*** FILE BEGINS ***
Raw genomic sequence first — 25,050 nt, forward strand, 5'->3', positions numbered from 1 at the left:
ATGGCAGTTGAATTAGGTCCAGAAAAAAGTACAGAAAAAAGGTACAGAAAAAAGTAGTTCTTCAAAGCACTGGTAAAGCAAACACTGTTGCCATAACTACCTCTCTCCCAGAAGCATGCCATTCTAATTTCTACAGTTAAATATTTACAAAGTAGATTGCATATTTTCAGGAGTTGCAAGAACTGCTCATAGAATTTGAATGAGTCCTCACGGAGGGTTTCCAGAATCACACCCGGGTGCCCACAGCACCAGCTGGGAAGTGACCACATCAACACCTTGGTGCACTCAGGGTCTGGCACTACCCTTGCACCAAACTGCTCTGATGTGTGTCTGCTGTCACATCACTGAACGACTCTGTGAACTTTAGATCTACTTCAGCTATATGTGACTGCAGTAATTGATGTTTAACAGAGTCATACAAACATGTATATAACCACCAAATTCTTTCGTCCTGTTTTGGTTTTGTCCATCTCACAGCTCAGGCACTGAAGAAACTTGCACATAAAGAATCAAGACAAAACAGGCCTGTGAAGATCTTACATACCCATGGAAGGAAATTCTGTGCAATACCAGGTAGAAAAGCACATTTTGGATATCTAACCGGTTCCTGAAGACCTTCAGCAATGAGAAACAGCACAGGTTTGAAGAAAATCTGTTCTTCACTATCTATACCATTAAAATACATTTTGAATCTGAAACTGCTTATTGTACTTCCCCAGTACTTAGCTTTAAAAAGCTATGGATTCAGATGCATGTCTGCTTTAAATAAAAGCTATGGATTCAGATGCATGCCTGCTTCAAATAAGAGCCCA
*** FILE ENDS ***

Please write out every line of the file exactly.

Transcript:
Raw genomic sequence first — 25,050 nt, forward strand, 5'->3', positions numbered from 1 at the left:
ATGGCAGTTGAATTAGGTCCAGAAAAAAGTACAGAAAAAAGGTACAGAAAAAAGTAGTTCTTCAAAGCACTGGTAAAGCAAACACTGTTGCCATAACTACCTCTCTCCCAGAAGCATGCCATTCTAATTTCTACAGTTAAATATTTACAAAGTAGATTGCATATTTTCAGGAGTTGCAAGAACTGCTCATAGAATTTGAATGAGTCCTCACGGAGGGTTTCCAGAATCACACCCGGGTGCCCACAGCACCAGCTGGGAAGTGACCACATCAACACCTTGGTGCACTCAGGGTCTGGCACTACCCTTGCACCAAACTGCTCTGATGTGTGTCTGCTGTCACATCACTGAACGACTCTGTGAACTTTAGATCTACTTCAGCTATATGTGACTGCAGTAATTGATGTTTAACAGAGTCATACAAACATGTATATAACCACCAAATTCTTTCGTCCTGTTTTGGTTTTGTCCATCTCACAGCTCAGGCACTGAAGAAACTTGCACATAAAGAATCAAGACAAAACAGGCCTGTGAAGATCTTACATACCCATGGAAGGAAATTCTGTGCAATACCAGGTAGAAAAGCACATTTTGGATATCTAACCGGTTCCTGAAGACCTTCAGCAATGAGAAACAGCACAGGTTTGAAGAAAATCTGTTCTTCACTATCTATACCATTAAAATACATTTTGAATCTGAAACTGCTTATTGTACTTCCCCAGTACTTAGCTTTAAAAAGCTATGGATTCAGATGCATGTCTGCTTTAAATAAAAGCTATGGATTCAGATGCATGCCTGCTTCAAATAAGAGCCCA